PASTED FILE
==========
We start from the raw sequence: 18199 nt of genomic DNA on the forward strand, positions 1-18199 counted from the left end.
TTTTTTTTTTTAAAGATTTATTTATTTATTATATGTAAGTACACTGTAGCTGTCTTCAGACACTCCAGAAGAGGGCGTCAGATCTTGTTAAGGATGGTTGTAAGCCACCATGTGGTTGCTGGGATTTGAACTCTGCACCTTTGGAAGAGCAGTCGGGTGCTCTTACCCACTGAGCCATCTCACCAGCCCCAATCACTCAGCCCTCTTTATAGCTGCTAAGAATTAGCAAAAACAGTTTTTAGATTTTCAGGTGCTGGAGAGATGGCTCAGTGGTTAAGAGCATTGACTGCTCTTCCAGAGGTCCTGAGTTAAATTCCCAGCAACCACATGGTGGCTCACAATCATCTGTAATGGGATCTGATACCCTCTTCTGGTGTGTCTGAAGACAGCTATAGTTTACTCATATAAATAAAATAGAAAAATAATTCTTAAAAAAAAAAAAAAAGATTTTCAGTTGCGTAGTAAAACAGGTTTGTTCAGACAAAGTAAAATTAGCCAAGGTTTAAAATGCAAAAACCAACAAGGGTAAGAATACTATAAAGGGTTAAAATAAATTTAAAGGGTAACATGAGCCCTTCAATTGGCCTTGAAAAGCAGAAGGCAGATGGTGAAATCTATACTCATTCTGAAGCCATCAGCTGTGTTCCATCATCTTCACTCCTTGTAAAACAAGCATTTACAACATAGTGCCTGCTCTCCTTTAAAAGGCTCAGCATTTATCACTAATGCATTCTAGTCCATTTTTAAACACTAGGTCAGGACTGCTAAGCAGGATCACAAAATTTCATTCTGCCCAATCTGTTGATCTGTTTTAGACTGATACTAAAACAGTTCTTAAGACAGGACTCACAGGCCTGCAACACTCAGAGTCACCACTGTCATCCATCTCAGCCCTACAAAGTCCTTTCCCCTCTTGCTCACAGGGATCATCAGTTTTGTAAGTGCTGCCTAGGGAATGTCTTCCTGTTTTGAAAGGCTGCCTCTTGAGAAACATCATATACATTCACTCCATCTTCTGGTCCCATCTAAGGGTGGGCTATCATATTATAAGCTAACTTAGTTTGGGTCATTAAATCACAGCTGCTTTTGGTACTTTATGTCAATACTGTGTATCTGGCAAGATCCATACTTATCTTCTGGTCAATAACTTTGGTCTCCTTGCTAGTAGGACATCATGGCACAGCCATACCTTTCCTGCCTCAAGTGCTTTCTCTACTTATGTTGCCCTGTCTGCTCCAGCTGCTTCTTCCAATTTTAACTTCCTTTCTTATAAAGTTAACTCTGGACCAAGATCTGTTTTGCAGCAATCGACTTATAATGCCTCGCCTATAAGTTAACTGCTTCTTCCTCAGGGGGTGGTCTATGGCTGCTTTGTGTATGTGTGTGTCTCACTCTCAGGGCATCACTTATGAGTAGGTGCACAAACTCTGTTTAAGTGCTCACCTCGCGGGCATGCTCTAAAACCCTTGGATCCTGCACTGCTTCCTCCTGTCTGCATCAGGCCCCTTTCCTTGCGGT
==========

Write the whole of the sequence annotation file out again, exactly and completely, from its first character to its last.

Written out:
We start from the raw sequence: 18199 nt of genomic DNA on the forward strand, positions 1-18199 counted from the left end.
TTTTTTTTTTTAAAGATTTATTTATTTATTATATGTAAGTACACTGTAGCTGTCTTCAGACACTCCAGAAGAGGGCGTCAGATCTTGTTAAGGATGGTTGTAAGCCACCATGTGGTTGCTGGGATTTGAACTCTGCACCTTTGGAAGAGCAGTCGGGTGCTCTTACCCACTGAGCCATCTCACCAGCCCCAATCACTCAGCCCTCTTTATAGCTGCTAAGAATTAGCAAAAACAGTTTTTAGATTTTCAGGTGCTGGAGAGATGGCTCAGTGGTTAAGAGCATTGACTGCTCTTCCAGAGGTCCTGAGTTAAATTCCCAGCAACCACATGGTGGCTCACAATCATCTGTAATGGGATCTGATACCCTCTTCTGGTGTGTCTGAAGACAGCTATAGTTTACTCATATAAATAAAATAGAAAAATAATTCTTAAAAAAAAAAAAAAAGATTTTCAGTTGCGTAGTAAAACAGGTTTGTTCAGACAAAGTAAAATTAGCCAAGGTTTAAAATGCAAAAACCAACAAGGGTAAGAATACTATAAAGGGTTAAAATAAATTTAAAGGGTAACATGAGCCCTTCAATTGGCCTTGAAAAGCAGAAGGCAGATGGTGAAATCTATACTCATTCTGAAGCCATCAGCTGTGTTCCATCATCTTCACTCCTTGTAAAACAAGCATTTACAACATAGTGCCTGCTCTCCTTTAAAAGGCTCAGCATTTATCACTAATGCATTCTAGTCCATTTTTAAACACTAGGTCAGGACTGCTAAGCAGGATCACAAAATTTCATTCTGCCCAATCTGTTGATCTGTTTTAGACTGATACTAAAACAGTTCTTAAGACAGGACTCACAGGCCTGCAACACTCAGAGTCACCACTGTCATCCATCTCAGCCCTACAAAGTCCTTTCCCCTCTTGCTCACAGGGATCATCAGTTTTGTAAGTGCTGCCTAGGGAATGTCTTCCTGTTTTGAAAGGCTGCCTCTTGAGAAACATCATATACATTCACTCCATCTTCTGGTCCCATCTAAGGGTGGGCTATCATATTATAAGCTAACTTAGTTTGGGTCATTAAATCACAGCTGCTTTTGGTACTTTATGTCAATACTGTGTATCTGGCAAGATCCATACTTATCTTCTGGTCAATAACTTTGGTCTCCTTGCTAGTAGGACATCATGGCACAGCCATACCTTTCCTGCCTCAAGTGCTTTCTCTACTTATGTTGCCCTGTCTGCTCCAGCTGCTTCTTCCAATTTTAACTTCCTTTCTTATAAAGTTAACTCTGGACCAAGATCTGTTTTGCAGCAATCGACTTATAATGCCTCGCCTATAAGTTAACTGCTTCTTCCTCAGGGGGTGGTCTATGGCTGCTTTGTGTATGTGTGTGTCTCACTCTCAGGGCATCACTTATGAGTAGGTGCACAAACTCTGTTTAAGTGCTCACCTCGCGGGCATGCTCTAAAACCCTTGGATCCTGCACTGCTTCCTCCTGTCTGCATCAGGCCCCTTTCCTTGCGGT